Buying your first home is an exciting time in life. There are simple mistakes that can leave you stuck with a “problem house,” which may cost you several thousands dollars more than its actual worth. Your Realtor should be the one to guide & educate you to prevent such headaches in the future. Here are common mistakes and how to avoid them:
Prioritize your basic needs before you even start looking so you don’t buy the wrong home. You may have to compromise espcecially if you're tight on financial budget & this is your first home. This may not be the dream home you’ll live in for the rest of your life. The home you can afford may need a little work (fresh paint, new carpeting). Over time, you may be able to hire a contractor or do some more substantial upgrades yourself. With that being said you might turn it in your dream home or sell it down the line & upgrade. Here are some critical things to consider as a buyer:
1. General price range & taxes
2. Approximate size (in sq. footage)
3. General location, area or subdivision
4. Number of bedrooms
5. Number of bathrooms
6. Style and architecture of home
7. School requirements or districts
Which seller wouldn't want to see offers higher than the listing price? Work with your REALTOR® to understand what you should offer the seller. Try to imagine if your belongings can fit in the empty space. You may want new furniture, but buying it just to fill the space can be a budget-killer. Or, you may still have to get new furniture if your current pieces don’t fit.
Having a professional home inspection before you close on the sale is one of the most important parts of the trasnaction. Review the inspection report carefully to make sure the home is in "expected" condition. You don’t want to overpay for a house that has serious issues such as: mold, water damage, or pests.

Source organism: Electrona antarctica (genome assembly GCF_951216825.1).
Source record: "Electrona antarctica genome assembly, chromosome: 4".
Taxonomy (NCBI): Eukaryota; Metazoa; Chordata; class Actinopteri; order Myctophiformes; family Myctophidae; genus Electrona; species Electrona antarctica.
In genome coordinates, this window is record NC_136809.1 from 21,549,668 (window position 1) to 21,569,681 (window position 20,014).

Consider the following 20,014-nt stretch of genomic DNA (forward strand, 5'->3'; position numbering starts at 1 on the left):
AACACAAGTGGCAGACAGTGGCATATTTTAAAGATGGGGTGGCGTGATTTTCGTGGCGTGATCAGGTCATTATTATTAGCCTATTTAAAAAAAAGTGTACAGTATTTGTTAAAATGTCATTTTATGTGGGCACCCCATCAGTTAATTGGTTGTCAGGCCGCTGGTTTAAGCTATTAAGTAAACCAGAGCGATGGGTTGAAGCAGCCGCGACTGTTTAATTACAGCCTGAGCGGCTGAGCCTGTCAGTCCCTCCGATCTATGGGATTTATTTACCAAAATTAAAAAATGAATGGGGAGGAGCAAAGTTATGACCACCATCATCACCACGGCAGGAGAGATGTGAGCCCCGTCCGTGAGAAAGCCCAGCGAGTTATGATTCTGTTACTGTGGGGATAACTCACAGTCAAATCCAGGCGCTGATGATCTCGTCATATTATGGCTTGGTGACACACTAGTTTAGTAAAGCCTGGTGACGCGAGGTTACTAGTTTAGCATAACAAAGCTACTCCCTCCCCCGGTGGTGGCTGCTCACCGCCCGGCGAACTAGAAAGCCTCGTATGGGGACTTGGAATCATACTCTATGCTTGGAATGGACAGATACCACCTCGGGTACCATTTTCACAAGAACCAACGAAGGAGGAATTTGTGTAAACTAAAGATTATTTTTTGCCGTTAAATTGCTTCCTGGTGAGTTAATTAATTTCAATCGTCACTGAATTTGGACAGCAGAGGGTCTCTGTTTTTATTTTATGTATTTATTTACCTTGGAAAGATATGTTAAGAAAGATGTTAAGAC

Make sure everything is in writing. No deal is final unless it is legally signed by involved parties. A professional REALTOR® will help you understand your responsibilities under the contract and walk you through the closing process so you don’t lose money and sleep.
There’s more than just a lump sum monthly mortgage payment. You have to plan for homeowners’ insurance, property tax increments, utility costs, repairs and maintenance. If you’re buying a condo, you’ll still have to pay maintenance costs.
The seller’s agent does not represent your financial interests. They work for the seller and are trying to get the seller the most money you will pay. Create a “buyer’s representation” with a REALTOR® so you have someone on your side working to negotiate the best price for YOU. This is why you never want to walk into an Open House without having a REALTOR®. By the way, this won’t cost you a penny because typically it’s paid out of the seller’s commission. As a bonus you will get professional co-oridation in all inspections, appraisals, escrow and title services.
Posted on: Jan. 19, 2019, 2:42 p.m. UTCShare on facebook.